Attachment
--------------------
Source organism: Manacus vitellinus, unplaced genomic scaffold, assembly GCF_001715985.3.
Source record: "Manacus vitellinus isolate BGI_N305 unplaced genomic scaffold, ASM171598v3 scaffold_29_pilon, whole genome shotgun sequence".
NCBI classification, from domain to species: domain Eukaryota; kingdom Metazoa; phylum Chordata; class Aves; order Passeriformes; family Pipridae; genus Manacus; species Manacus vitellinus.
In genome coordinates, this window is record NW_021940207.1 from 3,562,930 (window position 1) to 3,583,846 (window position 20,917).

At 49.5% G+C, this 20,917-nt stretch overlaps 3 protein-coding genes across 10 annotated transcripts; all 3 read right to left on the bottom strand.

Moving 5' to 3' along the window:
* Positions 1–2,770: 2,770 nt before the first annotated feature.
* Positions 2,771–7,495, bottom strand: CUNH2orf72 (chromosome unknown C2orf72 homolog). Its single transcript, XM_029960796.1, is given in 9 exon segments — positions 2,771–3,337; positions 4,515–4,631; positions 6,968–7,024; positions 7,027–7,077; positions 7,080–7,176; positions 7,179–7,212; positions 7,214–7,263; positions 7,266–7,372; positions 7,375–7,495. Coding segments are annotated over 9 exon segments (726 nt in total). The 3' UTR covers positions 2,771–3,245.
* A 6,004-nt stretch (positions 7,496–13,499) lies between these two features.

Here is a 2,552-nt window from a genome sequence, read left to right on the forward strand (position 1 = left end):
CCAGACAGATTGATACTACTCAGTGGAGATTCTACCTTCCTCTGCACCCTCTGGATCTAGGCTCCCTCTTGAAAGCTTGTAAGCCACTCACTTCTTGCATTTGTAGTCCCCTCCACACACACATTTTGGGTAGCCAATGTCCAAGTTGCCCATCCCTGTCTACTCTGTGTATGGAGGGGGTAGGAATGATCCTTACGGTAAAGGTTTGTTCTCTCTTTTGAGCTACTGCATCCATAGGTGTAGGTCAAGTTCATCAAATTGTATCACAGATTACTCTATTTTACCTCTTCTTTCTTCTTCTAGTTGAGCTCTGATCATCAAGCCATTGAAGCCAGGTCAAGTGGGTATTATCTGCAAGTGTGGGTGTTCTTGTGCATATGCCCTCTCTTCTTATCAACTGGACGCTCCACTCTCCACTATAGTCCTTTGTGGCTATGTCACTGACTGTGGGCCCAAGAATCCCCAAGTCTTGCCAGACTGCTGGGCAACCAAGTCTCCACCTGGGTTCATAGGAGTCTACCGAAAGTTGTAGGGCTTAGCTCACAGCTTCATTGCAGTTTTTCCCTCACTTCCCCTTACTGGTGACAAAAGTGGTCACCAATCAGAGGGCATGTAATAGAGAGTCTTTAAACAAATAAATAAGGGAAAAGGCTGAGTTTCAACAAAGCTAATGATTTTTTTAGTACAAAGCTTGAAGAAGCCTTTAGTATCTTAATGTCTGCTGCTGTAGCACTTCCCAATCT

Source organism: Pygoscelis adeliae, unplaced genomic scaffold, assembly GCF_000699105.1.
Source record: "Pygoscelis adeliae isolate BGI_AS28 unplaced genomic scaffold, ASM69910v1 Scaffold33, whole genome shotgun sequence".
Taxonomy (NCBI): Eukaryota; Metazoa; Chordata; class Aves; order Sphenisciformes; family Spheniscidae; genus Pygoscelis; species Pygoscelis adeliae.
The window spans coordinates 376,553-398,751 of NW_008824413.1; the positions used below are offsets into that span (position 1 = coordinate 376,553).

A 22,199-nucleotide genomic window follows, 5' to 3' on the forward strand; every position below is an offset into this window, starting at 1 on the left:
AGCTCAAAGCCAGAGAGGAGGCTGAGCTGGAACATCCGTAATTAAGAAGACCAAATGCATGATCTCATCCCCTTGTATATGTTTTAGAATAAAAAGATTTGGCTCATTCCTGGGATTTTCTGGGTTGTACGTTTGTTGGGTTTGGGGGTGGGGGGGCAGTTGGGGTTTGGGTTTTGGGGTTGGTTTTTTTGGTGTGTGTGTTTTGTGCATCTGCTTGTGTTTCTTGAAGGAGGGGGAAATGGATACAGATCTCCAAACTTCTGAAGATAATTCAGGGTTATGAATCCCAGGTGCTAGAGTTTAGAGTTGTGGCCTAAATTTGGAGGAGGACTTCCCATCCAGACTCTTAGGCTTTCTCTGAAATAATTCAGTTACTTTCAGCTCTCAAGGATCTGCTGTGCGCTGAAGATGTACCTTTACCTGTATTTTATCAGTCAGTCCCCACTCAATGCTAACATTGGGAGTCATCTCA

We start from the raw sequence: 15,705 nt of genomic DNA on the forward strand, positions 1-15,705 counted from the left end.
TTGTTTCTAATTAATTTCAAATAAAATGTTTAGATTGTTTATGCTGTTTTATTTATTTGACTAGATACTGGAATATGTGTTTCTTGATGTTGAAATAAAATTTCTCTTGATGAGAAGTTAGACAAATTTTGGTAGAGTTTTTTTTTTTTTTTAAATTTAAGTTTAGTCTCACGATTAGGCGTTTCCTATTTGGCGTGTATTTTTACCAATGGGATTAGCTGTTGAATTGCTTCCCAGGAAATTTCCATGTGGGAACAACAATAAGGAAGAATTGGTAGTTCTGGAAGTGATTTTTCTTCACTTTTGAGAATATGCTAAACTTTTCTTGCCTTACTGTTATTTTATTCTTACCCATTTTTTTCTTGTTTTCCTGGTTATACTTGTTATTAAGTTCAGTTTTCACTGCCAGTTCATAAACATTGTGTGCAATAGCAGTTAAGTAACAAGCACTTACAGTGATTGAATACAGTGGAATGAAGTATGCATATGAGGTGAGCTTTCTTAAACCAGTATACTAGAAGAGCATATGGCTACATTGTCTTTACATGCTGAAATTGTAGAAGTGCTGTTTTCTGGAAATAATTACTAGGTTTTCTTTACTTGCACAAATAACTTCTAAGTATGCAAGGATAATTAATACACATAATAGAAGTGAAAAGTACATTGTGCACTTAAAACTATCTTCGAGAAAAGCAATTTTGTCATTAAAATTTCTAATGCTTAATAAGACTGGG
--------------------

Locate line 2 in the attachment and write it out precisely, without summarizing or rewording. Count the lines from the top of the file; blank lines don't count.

Source record: "Manacus vitellinus isolate BGI_N305 unplaced genomic scaffold, ASM171598v3 scaffold_29_pilon, whole genome shotgun sequence".